The big questions at the conference were: how does one rebuild trust and reputation in what’s left of the financial services industry. Have all the lessons been learnt? Did the media exacerbate the crisis? Should the warning signs have been talked about much earlier? How can you possibly censor news in a 21st century global crisis?
There was one quite tense moment when Ruth Sutherland (Business Editor of the Observer) accused the industry of not showing enough contrition. Ripples of unease swept the room as 100 corporate communicators shifted uncomfortably in their seats. Then one brave soul stood and made the case that the banking chiefs have shown enough contrition citing what he called ‘21st century bear baiting’ at recent parliamentary committees as evidence.
So what did I learn? Well, firstly, corporate PR’s spend far too much money on suits and:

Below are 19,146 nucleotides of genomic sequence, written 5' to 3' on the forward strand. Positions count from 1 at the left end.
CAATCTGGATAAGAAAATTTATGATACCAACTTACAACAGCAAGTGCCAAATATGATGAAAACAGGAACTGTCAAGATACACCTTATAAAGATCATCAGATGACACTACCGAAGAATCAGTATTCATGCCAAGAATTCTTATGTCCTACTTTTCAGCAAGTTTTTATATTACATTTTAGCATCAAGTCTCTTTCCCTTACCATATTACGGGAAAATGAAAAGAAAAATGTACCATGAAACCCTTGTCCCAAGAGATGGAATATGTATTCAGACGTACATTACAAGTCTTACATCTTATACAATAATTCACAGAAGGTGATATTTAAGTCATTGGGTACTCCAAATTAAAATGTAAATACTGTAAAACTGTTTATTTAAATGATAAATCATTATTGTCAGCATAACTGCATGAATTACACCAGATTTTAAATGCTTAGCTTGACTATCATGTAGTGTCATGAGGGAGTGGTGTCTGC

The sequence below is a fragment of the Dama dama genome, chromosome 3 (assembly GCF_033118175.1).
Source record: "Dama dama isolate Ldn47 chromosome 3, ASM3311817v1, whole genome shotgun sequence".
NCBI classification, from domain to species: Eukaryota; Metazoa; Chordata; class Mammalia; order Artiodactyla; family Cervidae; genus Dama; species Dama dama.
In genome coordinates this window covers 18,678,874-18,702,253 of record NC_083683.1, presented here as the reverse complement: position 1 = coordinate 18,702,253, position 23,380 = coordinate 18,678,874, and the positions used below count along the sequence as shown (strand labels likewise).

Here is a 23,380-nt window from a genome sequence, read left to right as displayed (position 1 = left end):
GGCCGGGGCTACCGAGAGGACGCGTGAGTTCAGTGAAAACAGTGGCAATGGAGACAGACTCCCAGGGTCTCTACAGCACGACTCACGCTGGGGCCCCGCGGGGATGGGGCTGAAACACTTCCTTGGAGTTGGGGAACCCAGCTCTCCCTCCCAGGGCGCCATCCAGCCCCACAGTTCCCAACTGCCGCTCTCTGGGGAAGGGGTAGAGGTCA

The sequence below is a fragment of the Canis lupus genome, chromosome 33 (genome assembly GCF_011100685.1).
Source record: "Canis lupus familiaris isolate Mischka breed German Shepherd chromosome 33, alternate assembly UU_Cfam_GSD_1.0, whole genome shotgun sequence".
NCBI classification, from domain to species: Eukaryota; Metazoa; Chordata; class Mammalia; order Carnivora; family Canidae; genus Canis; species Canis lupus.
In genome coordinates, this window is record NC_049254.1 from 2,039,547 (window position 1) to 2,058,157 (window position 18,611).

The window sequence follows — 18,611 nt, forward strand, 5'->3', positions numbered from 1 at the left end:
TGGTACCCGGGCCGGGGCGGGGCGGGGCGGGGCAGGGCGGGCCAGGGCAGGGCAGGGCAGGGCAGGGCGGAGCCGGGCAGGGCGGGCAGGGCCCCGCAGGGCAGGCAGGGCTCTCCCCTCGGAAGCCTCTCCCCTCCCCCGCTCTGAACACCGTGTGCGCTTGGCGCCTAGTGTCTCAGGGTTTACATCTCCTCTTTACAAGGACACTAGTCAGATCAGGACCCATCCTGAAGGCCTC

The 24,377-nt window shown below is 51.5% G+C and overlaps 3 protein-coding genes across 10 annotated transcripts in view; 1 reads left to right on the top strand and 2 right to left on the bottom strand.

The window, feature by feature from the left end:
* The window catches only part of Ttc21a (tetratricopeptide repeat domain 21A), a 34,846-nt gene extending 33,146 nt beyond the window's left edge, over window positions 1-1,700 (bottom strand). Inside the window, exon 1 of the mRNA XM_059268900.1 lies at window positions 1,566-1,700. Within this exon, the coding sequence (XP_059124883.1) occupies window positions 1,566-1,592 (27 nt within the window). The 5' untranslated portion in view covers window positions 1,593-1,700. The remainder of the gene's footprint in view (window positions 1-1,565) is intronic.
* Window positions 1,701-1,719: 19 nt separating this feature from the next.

1. The Northern Rock story really would have been censored 20 years ago on grounds of the national interest, but because of the internet this is now inconceivable to consider.
2. The financial services industry is struggling to explain itself in the post crisis world. Ideas anyone?
3. The real debate should be: what is the social usefulness of the financial services industry and how do you communicate that usefulness to a sceptical audience?
4. The compensation debate says more about our society than it does about the debate.
5. Regulators should be incentivised with bonuses to police the bankers.
6. Conference marketing is much better that the real thing.
The opportunities and challenges for communicators in this market are incredible.
A game changing narrative needs to be struck - one that strips the marketing gloss off and goes back to basics. No one it seems has found that narrative yet. The first brand to find it and successfully execute it will start to regain the public’s trust. Saying sorry and meaning it might be a good start…